Peter J. Tomasi, writer
Doug Mahnke and Jose Luis, pencils
Keith Champagne, Christain Alamy, Mark Irwin, and Matt Santorelli, inks
David Baron, colors
Rob Leigh, letters
In the previous issue, Batman pursues Mr. Freeze who’s captured numerous women, freezing them, and enclosed them in glass prisons. Batman and Alfred feverishly search for a way to safely bring them back from their frozen state. Meanwhile, Mr. Freeze works to help acclimate Nora back from her deep freeze and teaches her to lead a life of crime. This issue begins, Mr. Freeze teaches Nora how to use a freeze-gun and takes her with him as he attacks a museum. Meanwhile, Alfred, Lucius and Batman search for a cure to draw the frozen women out of their deep freeze. While Lucius thinks that he’s found a cure cautions Batman to wait before using the antidote on humans. Batman offers himself as a human test subject, which partially works. Batman’s left arm, which he froze and tried to unfreeze with the serum is limp and useless as he confronts Freeze toward the end of the issue. However, Mr. Freeze needs a healthy Batman to defend against Nora, who’s turned against him.
I usually don’t like to pick on the art in comic book but the art was very inconsistent in this issue. My biggest problem has to do with how Batman was drawn. He looked like a vampire in some panels. In other panels the facial lines were muddy, which made Batman’s face look distorted. There is a noticeable change in quality after page 14 of the book. Specifically, Batman’s face, the framing of panels, and the details ascribed to each panel was considerable better.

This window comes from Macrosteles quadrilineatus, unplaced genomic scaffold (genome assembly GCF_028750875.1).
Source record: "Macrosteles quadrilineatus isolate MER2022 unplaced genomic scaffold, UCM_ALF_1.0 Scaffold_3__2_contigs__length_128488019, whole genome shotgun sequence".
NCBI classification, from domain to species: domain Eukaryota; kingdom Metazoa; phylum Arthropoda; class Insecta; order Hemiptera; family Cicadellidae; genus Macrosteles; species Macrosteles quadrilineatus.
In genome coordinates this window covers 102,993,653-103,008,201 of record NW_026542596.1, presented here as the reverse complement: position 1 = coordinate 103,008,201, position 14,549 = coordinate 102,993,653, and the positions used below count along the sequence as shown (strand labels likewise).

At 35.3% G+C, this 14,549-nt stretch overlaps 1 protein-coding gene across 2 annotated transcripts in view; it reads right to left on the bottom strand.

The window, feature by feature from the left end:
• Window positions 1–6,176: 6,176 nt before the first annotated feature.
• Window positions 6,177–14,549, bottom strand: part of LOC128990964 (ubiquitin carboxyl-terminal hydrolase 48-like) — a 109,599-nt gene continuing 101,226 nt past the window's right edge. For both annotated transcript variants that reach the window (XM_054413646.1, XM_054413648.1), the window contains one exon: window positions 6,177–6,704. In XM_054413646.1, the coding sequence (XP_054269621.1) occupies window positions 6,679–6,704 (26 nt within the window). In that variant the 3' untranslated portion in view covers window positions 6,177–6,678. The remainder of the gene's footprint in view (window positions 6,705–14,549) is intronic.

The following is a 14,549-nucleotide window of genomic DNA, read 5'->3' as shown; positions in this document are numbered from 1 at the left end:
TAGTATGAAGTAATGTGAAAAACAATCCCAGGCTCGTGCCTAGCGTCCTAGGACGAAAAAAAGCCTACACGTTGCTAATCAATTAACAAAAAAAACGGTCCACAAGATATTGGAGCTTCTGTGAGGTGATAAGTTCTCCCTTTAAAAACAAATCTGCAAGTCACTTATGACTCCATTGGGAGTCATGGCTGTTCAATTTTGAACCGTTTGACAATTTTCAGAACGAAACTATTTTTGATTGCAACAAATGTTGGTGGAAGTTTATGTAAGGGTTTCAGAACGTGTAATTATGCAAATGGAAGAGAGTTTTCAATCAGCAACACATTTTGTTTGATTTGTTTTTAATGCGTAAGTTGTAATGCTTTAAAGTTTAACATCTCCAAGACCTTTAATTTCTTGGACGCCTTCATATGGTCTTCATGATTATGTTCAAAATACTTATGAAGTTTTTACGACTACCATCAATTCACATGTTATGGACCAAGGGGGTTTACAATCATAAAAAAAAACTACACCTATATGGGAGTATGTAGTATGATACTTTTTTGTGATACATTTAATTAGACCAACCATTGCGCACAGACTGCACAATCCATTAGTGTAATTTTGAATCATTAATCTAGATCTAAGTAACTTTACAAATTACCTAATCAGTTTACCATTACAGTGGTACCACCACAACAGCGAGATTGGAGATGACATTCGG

The story is strong in parts. I actually began to feel some sympathy for Freeze when his wife turns on him. However, the sympathy fizzles when reminded that he froze her against her will and kept her confined in a glass container until he could resurrect her. The story also suffers when Freeze and Batman team up to stop the damage Freeze caused with his recklessness (also not mentioned). I’m not sure that I want to believe that Batman would so easily mend fences and collaborate with a villain. I would much rather embrace the idea that Batman stubbornly refuses Freezes help, fight Freeze with one arm and wins. However, that is not the story we were given – and the team up of Freeze and Batman seems like a copout from a story perspective.
This book suffered from poor artwork and an up and down story. I appreciated the author embracing Batman’s detective work and his collaboration with Alfred and Lucius to find a cure to Freeze’s frozen formula. However, the ending left me wanting more and wishing that the author would take more chances with Batman as a character. Still, I believe that fans of DC and Batman will enjoy this action-packed issue.